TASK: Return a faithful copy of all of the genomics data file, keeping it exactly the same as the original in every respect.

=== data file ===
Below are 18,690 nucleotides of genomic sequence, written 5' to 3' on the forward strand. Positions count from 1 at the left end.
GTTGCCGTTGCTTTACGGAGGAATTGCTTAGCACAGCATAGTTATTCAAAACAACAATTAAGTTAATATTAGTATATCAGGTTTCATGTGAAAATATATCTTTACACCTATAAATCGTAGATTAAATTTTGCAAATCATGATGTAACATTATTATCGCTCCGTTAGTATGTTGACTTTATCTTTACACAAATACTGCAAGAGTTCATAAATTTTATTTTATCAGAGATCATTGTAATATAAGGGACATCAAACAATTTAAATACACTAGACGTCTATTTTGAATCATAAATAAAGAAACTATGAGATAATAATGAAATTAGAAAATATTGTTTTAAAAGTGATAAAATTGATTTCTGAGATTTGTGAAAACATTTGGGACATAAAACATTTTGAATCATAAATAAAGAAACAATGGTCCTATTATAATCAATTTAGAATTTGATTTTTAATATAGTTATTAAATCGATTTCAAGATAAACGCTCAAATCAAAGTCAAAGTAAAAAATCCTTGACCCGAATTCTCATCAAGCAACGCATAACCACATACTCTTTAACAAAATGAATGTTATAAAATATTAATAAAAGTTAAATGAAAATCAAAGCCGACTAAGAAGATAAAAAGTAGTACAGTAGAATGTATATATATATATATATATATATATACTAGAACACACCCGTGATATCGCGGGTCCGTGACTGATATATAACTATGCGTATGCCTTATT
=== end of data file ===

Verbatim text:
Below are 18,690 nucleotides of genomic sequence, written 5' to 3' on the forward strand. Positions count from 1 at the left end.
GTTGCCGTTGCTTTACGGAGGAATTGCTTAGCACAGCATAGTTATTCAAAACAACAATTAAGTTAATATTAGTATATCAGGTTTCATGTGAAAATATATCTTTACACCTATAAATCGTAGATTAAATTTTGCAAATCATGATGTAACATTATTATCGCTCCGTTAGTATGTTGACTTTATCTTTACACAAATACTGCAAGAGTTCATAAATTTTATTTTATCAGAGATCATTGTAATATAAGGGACATCAAACAATTTAAATACACTAGACGTCTATTTTGAATCATAAATAAAGAAACTATGAGATAATAATGAAATTAGAAAATATTGTTTTAAAAGTGATAAAATTGATTTCTGAGATTTGTGAAAACATTTGGGACATAAAACATTTTGAATCATAAATAAAGAAACAATGGTCCTATTATAATCAATTTAGAATTTGATTTTTAATATAGTTATTAAATCGATTTCAAGATAAACGCTCAAATCAAAGTCAAAGTAAAAAATCCTTGACCCGAATTCTCATCAAGCAACGCATAACCACATACTCTTTAACAAAATGAATGTTATAAAATATTAATAAAAGTTAAATGAAAATCAAAGCCGACTAAGAAGATAAAAAGTAGTACAGTAGAATGTATATATATATATATATATATATATACTAGAACACACCCGTGATATCGCGGGTCCGTGACTGATATATAACTATGCGTATGCCTTATT